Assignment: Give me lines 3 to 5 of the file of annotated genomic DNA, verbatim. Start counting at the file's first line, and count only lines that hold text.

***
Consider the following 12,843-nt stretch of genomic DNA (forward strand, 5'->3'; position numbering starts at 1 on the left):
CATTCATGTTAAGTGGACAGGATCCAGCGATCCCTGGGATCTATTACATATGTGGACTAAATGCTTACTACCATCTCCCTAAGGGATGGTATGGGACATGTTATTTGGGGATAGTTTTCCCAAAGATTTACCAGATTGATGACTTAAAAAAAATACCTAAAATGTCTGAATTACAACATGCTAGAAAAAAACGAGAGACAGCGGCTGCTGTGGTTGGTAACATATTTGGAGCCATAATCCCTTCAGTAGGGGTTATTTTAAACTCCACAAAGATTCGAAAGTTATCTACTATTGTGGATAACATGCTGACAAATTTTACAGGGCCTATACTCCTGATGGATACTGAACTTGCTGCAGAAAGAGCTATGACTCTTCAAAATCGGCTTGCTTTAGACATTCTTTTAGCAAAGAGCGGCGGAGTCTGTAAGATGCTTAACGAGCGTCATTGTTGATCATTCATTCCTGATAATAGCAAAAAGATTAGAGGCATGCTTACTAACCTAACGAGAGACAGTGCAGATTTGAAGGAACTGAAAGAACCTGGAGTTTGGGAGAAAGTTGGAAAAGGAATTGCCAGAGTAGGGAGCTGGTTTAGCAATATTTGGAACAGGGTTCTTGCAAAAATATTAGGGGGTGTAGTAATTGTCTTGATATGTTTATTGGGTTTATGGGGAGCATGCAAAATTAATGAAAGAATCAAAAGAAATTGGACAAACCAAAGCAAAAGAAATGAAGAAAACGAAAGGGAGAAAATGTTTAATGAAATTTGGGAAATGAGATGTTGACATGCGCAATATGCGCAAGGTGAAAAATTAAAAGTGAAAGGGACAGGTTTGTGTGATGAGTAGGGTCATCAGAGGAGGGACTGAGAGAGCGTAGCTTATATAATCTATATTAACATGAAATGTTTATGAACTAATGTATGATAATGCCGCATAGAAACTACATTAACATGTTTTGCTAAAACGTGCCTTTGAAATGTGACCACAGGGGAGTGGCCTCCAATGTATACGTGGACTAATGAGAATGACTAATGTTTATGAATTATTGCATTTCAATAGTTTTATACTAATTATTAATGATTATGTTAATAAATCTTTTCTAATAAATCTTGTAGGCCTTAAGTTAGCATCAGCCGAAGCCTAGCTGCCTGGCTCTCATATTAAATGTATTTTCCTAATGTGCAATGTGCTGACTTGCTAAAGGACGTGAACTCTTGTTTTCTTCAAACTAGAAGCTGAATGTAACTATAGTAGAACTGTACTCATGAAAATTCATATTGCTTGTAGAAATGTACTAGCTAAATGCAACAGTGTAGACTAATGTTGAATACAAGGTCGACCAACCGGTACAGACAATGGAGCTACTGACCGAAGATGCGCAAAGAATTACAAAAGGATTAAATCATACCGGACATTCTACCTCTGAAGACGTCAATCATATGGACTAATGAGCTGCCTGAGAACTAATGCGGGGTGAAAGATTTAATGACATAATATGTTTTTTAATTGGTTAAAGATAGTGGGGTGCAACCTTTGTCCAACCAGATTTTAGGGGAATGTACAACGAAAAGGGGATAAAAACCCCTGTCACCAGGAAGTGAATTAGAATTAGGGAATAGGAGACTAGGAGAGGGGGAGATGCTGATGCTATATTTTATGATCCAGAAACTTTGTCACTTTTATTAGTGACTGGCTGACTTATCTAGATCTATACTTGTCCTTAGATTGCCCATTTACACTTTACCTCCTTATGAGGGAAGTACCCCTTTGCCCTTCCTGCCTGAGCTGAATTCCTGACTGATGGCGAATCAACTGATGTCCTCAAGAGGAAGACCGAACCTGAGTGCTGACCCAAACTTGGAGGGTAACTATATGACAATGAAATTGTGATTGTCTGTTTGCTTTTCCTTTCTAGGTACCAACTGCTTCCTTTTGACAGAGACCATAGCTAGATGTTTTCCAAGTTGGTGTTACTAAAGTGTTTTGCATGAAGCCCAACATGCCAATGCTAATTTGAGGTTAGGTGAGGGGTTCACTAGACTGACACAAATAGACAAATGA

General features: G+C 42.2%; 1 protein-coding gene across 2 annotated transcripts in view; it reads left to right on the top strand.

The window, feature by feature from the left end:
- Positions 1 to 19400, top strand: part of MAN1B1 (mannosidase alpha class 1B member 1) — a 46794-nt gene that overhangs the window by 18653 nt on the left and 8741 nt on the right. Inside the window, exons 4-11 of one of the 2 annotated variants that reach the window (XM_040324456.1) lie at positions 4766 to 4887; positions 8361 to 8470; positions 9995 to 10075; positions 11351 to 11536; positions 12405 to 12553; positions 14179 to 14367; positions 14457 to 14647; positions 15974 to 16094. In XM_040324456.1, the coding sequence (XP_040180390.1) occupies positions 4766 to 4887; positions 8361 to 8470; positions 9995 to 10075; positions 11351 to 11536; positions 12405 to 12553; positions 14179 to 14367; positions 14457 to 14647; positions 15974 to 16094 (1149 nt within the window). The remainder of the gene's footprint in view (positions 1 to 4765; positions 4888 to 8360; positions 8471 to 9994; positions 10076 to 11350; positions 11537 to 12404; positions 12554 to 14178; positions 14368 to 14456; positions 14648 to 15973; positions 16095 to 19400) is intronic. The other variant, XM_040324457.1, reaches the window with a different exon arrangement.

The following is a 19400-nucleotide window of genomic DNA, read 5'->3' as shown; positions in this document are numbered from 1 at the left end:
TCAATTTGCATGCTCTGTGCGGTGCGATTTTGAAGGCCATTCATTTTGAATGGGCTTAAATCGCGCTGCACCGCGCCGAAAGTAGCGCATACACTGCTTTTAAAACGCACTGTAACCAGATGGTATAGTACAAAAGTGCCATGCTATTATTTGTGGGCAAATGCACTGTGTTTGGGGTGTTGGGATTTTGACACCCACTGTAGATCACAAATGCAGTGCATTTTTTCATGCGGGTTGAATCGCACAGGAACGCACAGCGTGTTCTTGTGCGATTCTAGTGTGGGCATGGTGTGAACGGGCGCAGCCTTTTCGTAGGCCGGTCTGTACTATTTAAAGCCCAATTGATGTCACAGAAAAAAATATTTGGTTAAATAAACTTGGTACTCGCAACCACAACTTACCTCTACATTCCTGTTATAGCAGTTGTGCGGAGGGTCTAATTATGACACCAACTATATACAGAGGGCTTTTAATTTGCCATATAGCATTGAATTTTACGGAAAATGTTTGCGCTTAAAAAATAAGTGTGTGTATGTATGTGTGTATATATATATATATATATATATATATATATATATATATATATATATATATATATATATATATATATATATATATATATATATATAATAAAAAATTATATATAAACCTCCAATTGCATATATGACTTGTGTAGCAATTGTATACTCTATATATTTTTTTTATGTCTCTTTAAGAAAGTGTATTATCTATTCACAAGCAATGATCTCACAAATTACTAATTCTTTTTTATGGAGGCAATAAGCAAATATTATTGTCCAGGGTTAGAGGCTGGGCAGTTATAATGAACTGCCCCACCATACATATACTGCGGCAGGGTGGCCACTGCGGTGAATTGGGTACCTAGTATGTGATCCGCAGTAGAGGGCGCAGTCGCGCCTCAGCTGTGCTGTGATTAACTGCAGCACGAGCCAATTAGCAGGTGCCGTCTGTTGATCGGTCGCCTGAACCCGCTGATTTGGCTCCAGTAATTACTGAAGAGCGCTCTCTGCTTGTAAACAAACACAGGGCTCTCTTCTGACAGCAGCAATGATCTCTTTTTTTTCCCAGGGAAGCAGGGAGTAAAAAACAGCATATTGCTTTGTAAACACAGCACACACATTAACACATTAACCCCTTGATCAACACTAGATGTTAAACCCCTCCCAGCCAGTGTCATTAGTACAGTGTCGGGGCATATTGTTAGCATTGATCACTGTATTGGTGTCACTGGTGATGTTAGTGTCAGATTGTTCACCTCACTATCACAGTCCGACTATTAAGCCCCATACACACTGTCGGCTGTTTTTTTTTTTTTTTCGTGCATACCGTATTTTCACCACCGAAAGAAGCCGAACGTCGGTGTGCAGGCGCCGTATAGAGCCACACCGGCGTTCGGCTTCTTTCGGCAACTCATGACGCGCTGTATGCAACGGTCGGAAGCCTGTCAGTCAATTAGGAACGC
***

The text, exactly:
General features: G+C 42.2%; 1 protein-coding gene across 2 annotated transcripts in view; it reads left to right on the top strand.

The window, feature by feature from the left end:
- Positions 1 to 19400, top strand: part of MAN1B1 (mannosidase alpha class 1B member 1) — a 46794-nt gene that overhangs the window by 18653 nt on the left and 8741 nt on the right. Inside the window, exons 4-11 of one of the 2 annotated variants that reach the window (XM_040324456.1) lie at positions 4766 to 4887; positions 8361 to 8470; positions 9995 to 10075; positions 11351 to 11536; positions 12405 to 12553; positions 14179 to 14367; positions 14457 to 14647; positions 15974 to 16094. In XM_040324456.1, the coding sequence (XP_040180390.1) occupies positions 4766 to 4887; positions 8361 to 8470; positions 9995 to 10075; positions 11351 to 11536; positions 12405 to 12553; positions 14179 to 14367; positions 14457 to 14647; positions 15974 to 16094 (1149 nt within the window). The remainder of the gene's footprint in view (positions 1 to 4765; positions 4888 to 8360; positions 8471 to 9994; positions 10076 to 11350; positions 11537 to 12404; positions 12554 to 14178; positions 14368 to 14456; positions 14648 to 15973; positions 16095 to 19400) is intronic. The other variant, XM_040324457.1, reaches the window with a different exon arrangement.